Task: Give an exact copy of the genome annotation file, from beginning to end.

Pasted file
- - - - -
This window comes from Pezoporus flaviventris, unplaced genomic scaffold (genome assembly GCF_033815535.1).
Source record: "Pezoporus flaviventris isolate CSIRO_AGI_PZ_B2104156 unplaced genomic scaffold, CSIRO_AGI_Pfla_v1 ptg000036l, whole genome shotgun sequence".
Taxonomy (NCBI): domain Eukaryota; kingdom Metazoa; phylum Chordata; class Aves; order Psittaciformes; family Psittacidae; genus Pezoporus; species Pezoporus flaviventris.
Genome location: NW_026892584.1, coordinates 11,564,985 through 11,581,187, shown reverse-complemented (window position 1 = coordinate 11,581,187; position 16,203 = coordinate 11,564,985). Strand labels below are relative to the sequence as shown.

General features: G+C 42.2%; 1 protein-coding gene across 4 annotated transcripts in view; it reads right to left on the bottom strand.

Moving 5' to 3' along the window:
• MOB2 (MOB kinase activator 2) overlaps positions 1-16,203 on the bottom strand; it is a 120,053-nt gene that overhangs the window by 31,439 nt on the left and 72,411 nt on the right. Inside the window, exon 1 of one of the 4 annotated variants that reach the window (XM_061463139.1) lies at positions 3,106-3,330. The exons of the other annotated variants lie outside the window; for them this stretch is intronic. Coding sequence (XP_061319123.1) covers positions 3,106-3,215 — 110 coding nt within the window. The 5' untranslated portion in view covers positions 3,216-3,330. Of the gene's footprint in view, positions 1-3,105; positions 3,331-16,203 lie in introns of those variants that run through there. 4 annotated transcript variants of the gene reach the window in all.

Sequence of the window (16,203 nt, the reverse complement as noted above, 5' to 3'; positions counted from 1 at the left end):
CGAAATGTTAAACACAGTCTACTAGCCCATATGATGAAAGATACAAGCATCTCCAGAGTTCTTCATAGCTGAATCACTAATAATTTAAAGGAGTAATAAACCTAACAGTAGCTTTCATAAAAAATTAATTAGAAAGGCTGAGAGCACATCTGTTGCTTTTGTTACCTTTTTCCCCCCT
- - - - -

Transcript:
This window comes from Pezoporus flaviventris, unplaced genomic scaffold (genome assembly GCF_033815535.1).
Source record: "Pezoporus flaviventris isolate CSIRO_AGI_PZ_B2104156 unplaced genomic scaffold, CSIRO_AGI_Pfla_v1 ptg000036l, whole genome shotgun sequence".
Taxonomy (NCBI): domain Eukaryota; kingdom Metazoa; phylum Chordata; class Aves; order Psittaciformes; family Psittacidae; genus Pezoporus; species Pezoporus flaviventris.
Genome location: NW_026892584.1, coordinates 11,564,985 through 11,581,187, shown reverse-complemented (window position 1 = coordinate 11,581,187; position 16,203 = coordinate 11,564,985). Strand labels below are relative to the sequence as shown.

General features: G+C 42.2%; 1 protein-coding gene across 4 annotated transcripts in view; it reads right to left on the bottom strand.

Moving 5' to 3' along the window:
• MOB2 (MOB kinase activator 2) overlaps positions 1-16,203 on the bottom strand; it is a 120,053-nt gene that overhangs the window by 31,439 nt on the left and 72,411 nt on the right. Inside the window, exon 1 of one of the 4 annotated variants that reach the window (XM_061463139.1) lies at positions 3,106-3,330. The exons of the other annotated variants lie outside the window; for them this stretch is intronic. Coding sequence (XP_061319123.1) covers positions 3,106-3,215 — 110 coding nt within the window. The 5' untranslated portion in view covers positions 3,216-3,330. Of the gene's footprint in view, positions 1-3,105; positions 3,331-16,203 lie in introns of those variants that run through there. 4 annotated transcript variants of the gene reach the window in all.

Sequence of the window (16,203 nt, the reverse complement as noted above, 5' to 3'; positions counted from 1 at the left end):
CGAAATGTTAAACACAGTCTACTAGCCCATATGATGAAAGATACAAGCATCTCCAGAGTTCTTCATAGCTGAATCACTAATAATTTAAAGGAGTAATAAACCTAACAGTAGCTTTCATAAAAAATTAATTAGAAAGGCTGAGAGCACATCTGTTGCTTTTGTTACCTTTTTCCCCCCT